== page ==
As I'd mentioned in the past few weeks, Rita was supposed to be decided along with Claiborne v. US, which presented the flip side of the question: whether a sentence outside the guidelines was presumptively unreasonable. That case died with Claiborne, who was killed a month ago in a botched robbery attempt, but the Court has granted cert in a case presenting the same question, and that decision will come out next year. If the Court finds for the government in that one, too, then it's hard to see how a fiction that the Guidelines are merely advisory can be maintained. If a district judge knows that a within-guidelines sentence will be reviewed on the presumption that he did the right thing, and a sentence outside the guidelines will be reviewed on the presumption that he did the wrong thing, that's going to be a powerful incentive to choose a within-guidelines sentence. As Justice Souter noted in his dissent:
What works on appeal determines what works at trial, and if the Sentencing Commission's views are as weighty as the Court says they are, a trial judge will find it far easier to make the appropriate findings and sentence within the appropriate Guideline, than to go through the unorthodox factfinding necessary to justify a sentence outside the Guidelines range.
At any rate, the opinion is a lot more involved than the cursory treatment I've given it here. As always, Doug Berman, over at the Sentencing Law & Policy blog, is the go-to guy on sentencing issues. He's got some interesting and thought-provoking comments on Rita here, here, and here. And I'm sure he'll have more. If you do a lot of Federal criminal work, this is stuff you should be reading.
Although there was nothing of significance in the Ohio Supreme Court this week, there were some interesting decisions from the US Supreme Court and 6th Circuit Court of Appeals on criminal questions. I'll discuss them tomorrow. Meantime, in the courts of appeals...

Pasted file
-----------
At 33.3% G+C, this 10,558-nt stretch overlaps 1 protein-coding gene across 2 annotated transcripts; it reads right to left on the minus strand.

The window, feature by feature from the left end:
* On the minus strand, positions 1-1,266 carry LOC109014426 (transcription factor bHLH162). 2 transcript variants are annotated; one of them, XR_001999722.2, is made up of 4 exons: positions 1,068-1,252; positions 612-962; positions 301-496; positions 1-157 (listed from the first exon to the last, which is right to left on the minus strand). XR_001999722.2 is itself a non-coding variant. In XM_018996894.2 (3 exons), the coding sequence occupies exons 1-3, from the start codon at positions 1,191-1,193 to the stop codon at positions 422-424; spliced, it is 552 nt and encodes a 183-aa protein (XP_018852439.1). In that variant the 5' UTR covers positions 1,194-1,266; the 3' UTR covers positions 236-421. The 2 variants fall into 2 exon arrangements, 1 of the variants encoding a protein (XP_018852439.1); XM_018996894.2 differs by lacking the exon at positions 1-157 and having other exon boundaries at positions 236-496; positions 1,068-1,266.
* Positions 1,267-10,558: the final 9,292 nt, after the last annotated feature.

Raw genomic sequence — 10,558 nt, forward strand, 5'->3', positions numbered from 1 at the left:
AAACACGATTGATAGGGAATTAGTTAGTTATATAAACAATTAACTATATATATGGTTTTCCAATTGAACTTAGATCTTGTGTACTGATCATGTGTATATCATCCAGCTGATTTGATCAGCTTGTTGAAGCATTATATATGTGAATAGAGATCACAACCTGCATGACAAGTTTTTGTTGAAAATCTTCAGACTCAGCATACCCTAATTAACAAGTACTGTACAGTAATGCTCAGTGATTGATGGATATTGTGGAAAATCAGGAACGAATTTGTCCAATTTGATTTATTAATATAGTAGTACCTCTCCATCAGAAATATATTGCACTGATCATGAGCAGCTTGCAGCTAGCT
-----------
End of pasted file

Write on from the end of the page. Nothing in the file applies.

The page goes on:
The 1st District concludes that minor-misdemeanor disorderly conduct is a lesser-included offense of assault, but the 4th-degree misdemeanor disorderly conduct is not, because it has the additional element of persisting in the conduct. There are a couple of districts -- the 10th and 2nd -- which hold that either degree of disorderly conduct is not a lesser-included of assault. The 8th District would probably agree with the 1st on this; a couple of years back, they held that the minor misdemeanor was a lesser-included of domestic violence, but the 4th degree misdemeanor was not, for the same reason.... The 1st District also did something you don't see very often: it reversed a trial court's denial of a motion to withdraw a guilty plea, finding that the trial court concentrated too much on the fact that the plea had been knowingly made, and not enough on the reasons for allowing withdrawal.
The 6th District affirmed the trial court's grant of a motion to suppress, holding that a homeowner's consent to search his house didn't extend to a backpack left there by another person.... The 8th District holds that a kidnapping conviction should have merged with an aggravated robbery conviction; the case has a good discussion of the "separate animus" requirement for allied offenses.